This is the third post in my series about SciBarCamp on March 14–16, 2008 in Toronto. Note that I’m writing about my experience; there were many concurrent sessions so others had a different experience.
Saturday, March 15, continued
At 4pm or so, David Crow led a discussion about nurturing healthy online communities. He’s the main guy behind the barcamps in the Toronto area, and also does evangelism for Microsoft developers (his job) – so he knows what he’s talking about. The main question was “What measures can you use to determine the health of a community?” Many ideas were suggested, including number of people involved (and how that changes over time), time spent, whether the participants find it useful or helpful, number of messages sent between members, number of real-life hugs, amount of feedback, whether people come back, and the number of new projects that came out of it. There was also some discussion about “managing” communities (not the right word) and tools of the trade.
After that discussion ended, I chatted with some folks about the communications tools used by the quantum information theory community. Apparently they mostly use email, arXiv.org (to keep up with all the latest papers), sometimes Skype, and a couple of blogs. They also have several conferences per year. Some people have tried to introduce new tools, but those haven’t caught on.
Melanie Swan (who I know from Second Life, where she is Xantha Oe) and I sloshed our way across Queen’s Park to a nice Ethiopian restaurant and had a great discussion about all things Second Life (where she founded the SL data visualization group). Lots of other SciBarCampers were there too but because of the seating arrangement, we didn’t get to visit with them much.
Sunday, March 16
SciBarCamp started officially at 9:00 am but not many people where there yet because:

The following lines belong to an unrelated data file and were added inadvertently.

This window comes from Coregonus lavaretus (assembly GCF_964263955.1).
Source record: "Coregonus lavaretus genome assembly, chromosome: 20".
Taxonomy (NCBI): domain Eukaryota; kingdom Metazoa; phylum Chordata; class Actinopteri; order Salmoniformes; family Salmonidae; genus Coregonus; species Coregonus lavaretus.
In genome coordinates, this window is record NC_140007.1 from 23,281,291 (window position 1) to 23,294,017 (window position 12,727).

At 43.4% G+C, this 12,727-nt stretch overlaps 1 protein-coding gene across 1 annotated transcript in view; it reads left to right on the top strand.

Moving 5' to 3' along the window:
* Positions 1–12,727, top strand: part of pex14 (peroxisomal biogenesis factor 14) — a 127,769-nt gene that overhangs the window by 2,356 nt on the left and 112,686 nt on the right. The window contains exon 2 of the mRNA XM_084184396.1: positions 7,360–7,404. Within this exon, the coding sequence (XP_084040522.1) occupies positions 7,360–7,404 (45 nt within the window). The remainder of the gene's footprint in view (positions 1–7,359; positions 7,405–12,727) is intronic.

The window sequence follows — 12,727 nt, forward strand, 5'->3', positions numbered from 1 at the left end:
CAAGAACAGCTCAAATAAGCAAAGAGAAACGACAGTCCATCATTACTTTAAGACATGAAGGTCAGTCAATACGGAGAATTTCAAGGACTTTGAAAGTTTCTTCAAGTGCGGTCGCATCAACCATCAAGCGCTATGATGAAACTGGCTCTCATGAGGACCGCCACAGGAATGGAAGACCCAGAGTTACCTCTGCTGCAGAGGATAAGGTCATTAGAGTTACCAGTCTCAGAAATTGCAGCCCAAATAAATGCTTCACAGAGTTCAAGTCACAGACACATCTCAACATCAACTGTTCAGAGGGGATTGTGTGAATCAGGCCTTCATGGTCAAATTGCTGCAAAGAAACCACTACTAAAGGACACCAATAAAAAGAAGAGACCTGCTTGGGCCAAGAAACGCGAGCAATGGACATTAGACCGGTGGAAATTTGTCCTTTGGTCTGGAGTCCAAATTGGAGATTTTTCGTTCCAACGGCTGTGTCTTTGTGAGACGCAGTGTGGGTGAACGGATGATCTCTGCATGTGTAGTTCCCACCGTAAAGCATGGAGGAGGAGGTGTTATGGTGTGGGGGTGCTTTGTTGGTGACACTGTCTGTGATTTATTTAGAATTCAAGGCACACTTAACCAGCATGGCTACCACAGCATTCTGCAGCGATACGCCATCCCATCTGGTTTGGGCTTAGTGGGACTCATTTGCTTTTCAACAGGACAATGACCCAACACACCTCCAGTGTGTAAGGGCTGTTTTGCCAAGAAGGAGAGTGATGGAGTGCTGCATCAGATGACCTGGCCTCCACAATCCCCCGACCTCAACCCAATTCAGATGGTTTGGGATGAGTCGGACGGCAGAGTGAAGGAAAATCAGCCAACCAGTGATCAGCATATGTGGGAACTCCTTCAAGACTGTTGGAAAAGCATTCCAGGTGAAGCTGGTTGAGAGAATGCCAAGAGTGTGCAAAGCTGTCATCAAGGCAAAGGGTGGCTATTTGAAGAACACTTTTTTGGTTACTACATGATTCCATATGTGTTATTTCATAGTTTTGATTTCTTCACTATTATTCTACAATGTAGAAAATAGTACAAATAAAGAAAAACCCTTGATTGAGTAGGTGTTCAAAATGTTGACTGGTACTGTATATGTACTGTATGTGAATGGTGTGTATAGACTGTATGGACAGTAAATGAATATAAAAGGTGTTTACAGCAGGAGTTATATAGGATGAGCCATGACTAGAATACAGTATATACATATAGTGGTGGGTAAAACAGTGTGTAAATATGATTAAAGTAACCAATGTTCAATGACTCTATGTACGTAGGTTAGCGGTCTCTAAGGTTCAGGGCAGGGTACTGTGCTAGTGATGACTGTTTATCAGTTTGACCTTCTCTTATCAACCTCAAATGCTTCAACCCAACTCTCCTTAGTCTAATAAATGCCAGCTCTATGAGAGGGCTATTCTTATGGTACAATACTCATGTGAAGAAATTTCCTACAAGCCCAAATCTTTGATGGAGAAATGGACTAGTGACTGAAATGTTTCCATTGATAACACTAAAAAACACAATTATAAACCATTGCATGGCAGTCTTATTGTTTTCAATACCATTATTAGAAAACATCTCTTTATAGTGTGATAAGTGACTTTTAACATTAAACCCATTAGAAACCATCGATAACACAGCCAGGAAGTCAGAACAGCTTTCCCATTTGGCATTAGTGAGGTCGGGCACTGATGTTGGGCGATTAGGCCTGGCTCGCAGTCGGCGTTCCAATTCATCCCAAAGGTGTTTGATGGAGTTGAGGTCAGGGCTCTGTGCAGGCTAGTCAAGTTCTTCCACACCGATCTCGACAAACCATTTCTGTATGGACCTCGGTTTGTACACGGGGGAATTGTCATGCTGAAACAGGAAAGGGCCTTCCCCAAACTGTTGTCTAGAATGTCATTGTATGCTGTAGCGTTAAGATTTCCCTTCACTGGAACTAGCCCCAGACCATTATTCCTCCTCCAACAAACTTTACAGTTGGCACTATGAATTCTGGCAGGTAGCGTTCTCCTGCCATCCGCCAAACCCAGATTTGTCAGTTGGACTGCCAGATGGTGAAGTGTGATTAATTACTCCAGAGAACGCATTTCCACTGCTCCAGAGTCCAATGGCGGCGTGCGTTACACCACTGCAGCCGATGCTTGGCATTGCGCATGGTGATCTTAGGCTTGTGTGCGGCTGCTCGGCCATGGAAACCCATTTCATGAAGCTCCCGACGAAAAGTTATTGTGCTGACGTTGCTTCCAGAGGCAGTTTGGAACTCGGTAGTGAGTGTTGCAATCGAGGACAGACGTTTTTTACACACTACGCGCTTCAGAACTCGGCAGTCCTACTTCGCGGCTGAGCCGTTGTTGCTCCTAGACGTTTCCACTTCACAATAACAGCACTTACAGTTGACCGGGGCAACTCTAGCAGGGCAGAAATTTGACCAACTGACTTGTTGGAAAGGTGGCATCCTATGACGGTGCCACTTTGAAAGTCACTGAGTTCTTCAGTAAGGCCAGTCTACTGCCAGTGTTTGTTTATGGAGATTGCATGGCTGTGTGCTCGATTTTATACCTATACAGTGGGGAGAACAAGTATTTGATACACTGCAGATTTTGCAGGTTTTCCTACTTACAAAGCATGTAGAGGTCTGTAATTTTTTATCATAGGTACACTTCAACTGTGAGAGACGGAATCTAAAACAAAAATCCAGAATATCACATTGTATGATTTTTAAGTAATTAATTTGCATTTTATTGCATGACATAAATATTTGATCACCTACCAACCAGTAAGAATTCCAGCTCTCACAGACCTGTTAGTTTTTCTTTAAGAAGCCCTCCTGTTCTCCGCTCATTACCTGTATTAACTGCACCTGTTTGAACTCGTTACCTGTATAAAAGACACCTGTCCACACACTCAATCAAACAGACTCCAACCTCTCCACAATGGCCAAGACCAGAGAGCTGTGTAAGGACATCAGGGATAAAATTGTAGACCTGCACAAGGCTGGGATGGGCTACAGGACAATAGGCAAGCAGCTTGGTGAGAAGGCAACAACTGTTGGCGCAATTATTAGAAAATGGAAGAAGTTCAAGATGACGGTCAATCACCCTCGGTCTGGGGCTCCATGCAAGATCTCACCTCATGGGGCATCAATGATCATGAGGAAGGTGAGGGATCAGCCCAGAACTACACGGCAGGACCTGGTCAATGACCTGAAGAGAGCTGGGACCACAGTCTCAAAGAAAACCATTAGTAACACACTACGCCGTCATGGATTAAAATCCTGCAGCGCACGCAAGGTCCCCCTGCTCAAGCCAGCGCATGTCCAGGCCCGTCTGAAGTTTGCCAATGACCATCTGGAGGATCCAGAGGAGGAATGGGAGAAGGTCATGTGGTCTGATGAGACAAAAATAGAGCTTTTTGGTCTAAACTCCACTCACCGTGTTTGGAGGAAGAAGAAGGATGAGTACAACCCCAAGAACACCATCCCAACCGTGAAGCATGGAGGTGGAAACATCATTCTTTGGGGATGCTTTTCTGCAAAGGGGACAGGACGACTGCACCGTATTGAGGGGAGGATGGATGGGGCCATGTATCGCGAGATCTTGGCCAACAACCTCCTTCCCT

- There was a St. Patrick’s Day parade that had many of the downtown streets closed,
- 9am is early for some people,
- the subway system didn’t start until 9am (being a Sunday), and
- the sidewalks of Toronto were covered in a thin film of smooth ice, making walking dangerous!
In any case, the first speaker was Mark Tovey from WorldChanging Canada. His background is in cognitive science and he’s working on a book on mass collaboration and collective intelligence. He recently organized a 100-person process in Ottawa to discuss challenges and ideas for solutions – and he’d like to organize similar events in the future – maybe even online.
Then Ryan Kelln gave a thought-provoking, if vague, talk about some ideas he’s been working on related to creative work, intellectual property, distribution systems, payment systems. He calls it Qrate, but I’m not sure what it is.
At 9:50, Andrew Hessel explained how the research and development of cancer drugs happens. It can take up to 10 years and $700 million dollars to develop a new drug – and there is no guarante it won’t fail in trials near the end. Most cancer drugs work using the same principle: cancer cells grow faster than normal cells – so if you can selectively kill faster-growing cells, you can get rid of cancer (plus any other cells that happen to grow fast, like those in hair follicles). That’s not the only way though. There’s a new class of drug that can tell the difference between normal cells and cancerous cells (of a specific kind) based on their surface proteins. The sad part is that because it only targets specific kinds of cancer cells, it has lower demand. For the drug company to make a profit, they have to charge way more money—even if the drug itself is cheap to manufacture. Andrew has started a company to develop designer cancer drugs, targeted to specific kinds of cancer cells. To do that, he needs to be allowed to change the drug-creation pipeline, which will take a while.
(Continued in Part 4.)
Photo Credits: Conversation by *clairity* on Flickr, Our Ethiopian Dish by LollyKnit on Flickr, BC Cancer Research Centre #5 by SqueakyMarmot on Flickr, key to anything by Stoker Studios on Flickr. All are licensed under a Creative Commons Attribution 2.0 License.